So Barcelona is one of his non-shitty books! That having been said, he devotes a section to the Catalan scatological obsessions. Apparently both of Barcelona's rivers are named after the turds that used to float down them, rendering them undrinkable even 500 years ago. And in their Christmas Bethlehem créches, Catalans always include a figure of a peasant taking a big dump - the caganer.
This is the Robert Hughes I love - the one whose books read like a smooth, literate compilation of decades' worth of semi-naughty bar quizzes, with the occasional wordgasm over art and architecture. The timing is fantastic, too, because he devotes a big section to Barcelona's medieval history, which actually makes some contextual sense to me now thanks to the stoned wading through the Cantor book.
And besides getting me very, very excited for our rapidly approaching trip to Barcelona, the book has done a few of other useful things in just the first 120 pages:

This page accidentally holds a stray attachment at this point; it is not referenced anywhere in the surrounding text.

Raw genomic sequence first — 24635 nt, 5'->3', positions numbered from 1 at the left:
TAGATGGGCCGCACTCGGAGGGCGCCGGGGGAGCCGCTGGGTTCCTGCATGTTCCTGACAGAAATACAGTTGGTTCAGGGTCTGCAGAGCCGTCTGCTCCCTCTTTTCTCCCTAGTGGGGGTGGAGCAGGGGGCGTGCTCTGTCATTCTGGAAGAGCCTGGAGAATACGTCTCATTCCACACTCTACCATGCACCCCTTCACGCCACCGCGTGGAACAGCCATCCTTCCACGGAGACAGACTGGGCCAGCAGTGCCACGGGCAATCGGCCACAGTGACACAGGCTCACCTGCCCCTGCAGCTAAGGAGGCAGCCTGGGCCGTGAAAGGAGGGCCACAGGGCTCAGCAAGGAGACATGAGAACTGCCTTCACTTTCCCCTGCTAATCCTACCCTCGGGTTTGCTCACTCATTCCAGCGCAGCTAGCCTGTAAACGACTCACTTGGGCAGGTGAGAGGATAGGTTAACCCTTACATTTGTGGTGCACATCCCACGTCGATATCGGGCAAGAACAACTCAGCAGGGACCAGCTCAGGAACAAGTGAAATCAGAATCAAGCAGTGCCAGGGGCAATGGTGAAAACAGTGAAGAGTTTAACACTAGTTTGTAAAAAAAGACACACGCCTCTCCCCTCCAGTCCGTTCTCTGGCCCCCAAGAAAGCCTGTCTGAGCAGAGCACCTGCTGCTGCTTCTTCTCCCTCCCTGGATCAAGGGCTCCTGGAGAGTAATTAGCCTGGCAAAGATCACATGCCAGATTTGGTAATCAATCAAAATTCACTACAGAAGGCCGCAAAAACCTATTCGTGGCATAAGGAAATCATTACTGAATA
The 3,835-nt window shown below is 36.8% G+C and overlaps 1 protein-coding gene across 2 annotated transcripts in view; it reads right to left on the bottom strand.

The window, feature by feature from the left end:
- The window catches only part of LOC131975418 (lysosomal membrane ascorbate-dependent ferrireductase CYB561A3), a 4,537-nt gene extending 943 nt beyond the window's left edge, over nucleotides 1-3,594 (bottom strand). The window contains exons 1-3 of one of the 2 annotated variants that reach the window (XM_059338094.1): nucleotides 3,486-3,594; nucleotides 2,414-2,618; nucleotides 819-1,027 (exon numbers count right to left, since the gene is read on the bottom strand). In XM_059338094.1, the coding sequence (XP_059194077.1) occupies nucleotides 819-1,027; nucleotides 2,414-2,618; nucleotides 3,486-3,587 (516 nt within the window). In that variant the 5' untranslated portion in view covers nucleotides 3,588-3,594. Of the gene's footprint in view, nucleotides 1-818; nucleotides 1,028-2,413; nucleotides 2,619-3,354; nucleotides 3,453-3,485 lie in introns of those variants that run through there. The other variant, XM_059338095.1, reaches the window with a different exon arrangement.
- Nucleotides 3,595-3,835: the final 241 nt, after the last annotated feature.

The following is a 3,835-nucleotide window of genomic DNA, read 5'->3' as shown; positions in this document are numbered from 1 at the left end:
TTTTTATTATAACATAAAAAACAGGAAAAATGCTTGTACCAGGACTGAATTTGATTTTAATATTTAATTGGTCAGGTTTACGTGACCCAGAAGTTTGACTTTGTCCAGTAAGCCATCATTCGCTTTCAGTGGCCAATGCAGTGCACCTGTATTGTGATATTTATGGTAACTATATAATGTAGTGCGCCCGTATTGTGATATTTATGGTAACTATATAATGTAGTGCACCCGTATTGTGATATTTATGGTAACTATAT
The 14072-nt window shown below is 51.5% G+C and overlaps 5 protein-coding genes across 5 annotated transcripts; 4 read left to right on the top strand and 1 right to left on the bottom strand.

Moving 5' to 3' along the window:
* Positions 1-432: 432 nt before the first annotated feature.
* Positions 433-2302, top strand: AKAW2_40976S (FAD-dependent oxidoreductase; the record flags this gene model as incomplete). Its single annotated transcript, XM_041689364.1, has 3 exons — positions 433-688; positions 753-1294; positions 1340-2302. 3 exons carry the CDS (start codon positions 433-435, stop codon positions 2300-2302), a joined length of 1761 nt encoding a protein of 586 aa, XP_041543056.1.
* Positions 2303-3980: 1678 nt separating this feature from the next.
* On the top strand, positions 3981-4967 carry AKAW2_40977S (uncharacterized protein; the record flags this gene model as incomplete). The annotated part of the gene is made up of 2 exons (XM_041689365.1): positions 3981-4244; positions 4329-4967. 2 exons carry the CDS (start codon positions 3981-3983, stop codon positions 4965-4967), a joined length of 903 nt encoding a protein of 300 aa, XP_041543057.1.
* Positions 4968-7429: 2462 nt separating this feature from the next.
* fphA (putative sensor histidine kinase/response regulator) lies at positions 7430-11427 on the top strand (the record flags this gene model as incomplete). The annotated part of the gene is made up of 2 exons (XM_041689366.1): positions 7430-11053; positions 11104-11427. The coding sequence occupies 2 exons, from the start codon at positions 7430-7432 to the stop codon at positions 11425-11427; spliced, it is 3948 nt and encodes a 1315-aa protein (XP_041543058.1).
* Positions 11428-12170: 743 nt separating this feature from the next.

1. Taught me two new words: labile and palimpsest.
2. Given me the Catalan-Aragonese oath of allegiance, which I'd heard and could never remember properly: 'We, who are as good as you, swear to you, who are no better than us, to accept you as our king and sovereign lord, provided you observe all our liberties and laws - but if not, not.'
3. Given some context to a story which has always stuck in my mind of a medieval Spanish playboy who stalks a beautiful lady; before he can accost her properly she turns to him and bares breasts that have been hideously disfigured by cancer.
That playboy was Ramon Llull, and the woman was one of his real attempted conquests or one of his hallucinations, depending on who you listen to. Llull was a cleverboots who had the revolutionary idea that efforts to convert Muslims and Jews to Christianity should be made through rational argument, rather than, you know, the other ways. Consequently he believed that missionaries should be educated about their philosophies, languages and religions.
4. Given me this sentence about an awful dance club in the city: 'Mariscal and Arribas set out to make your big night on the town an uninterrupted barrage of the clichés of PoMo irony - as though Philippe Starck at his most morbid teamed up with Peter Eisenman at his most hostile to do the sets for Pee-wees's Playhouse.' That sentence alone makes up for the uninterrupted barrage of crap which was Things I Didn't Know.